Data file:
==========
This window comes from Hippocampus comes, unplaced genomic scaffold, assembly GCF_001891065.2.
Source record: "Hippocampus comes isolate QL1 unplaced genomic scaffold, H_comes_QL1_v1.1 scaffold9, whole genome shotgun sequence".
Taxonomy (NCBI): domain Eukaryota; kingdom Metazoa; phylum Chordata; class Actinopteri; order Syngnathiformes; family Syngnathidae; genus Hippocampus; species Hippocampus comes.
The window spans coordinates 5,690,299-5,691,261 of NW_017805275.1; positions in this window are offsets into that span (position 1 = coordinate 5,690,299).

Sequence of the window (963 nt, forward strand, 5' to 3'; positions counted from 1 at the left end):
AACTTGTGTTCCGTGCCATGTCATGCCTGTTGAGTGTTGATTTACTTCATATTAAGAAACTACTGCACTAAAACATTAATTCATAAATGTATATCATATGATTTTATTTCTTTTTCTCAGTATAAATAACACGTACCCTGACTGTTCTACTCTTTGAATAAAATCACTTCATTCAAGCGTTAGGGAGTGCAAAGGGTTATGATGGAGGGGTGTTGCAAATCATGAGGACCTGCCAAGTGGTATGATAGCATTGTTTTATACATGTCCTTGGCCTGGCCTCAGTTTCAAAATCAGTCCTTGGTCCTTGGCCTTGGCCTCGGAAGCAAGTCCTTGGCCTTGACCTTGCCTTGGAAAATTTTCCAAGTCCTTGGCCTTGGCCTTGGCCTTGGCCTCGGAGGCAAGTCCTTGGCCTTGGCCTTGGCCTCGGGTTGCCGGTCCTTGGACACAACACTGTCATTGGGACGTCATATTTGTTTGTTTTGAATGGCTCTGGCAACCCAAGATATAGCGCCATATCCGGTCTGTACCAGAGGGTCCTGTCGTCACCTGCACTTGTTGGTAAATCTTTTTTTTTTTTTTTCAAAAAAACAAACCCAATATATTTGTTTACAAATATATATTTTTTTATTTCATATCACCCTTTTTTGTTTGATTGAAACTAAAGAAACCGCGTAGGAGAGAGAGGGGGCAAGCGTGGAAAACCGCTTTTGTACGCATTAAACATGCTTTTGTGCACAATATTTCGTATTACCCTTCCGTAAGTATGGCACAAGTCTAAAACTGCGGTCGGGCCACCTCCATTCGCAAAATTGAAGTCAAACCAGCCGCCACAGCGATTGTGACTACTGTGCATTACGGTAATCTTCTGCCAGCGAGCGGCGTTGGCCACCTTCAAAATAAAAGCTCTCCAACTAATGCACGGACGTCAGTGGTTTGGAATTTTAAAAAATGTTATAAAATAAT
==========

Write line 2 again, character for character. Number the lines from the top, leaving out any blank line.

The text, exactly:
Source record: "Hippocampus comes isolate QL1 unplaced genomic scaffold, H_comes_QL1_v1.1 scaffold9, whole genome shotgun sequence".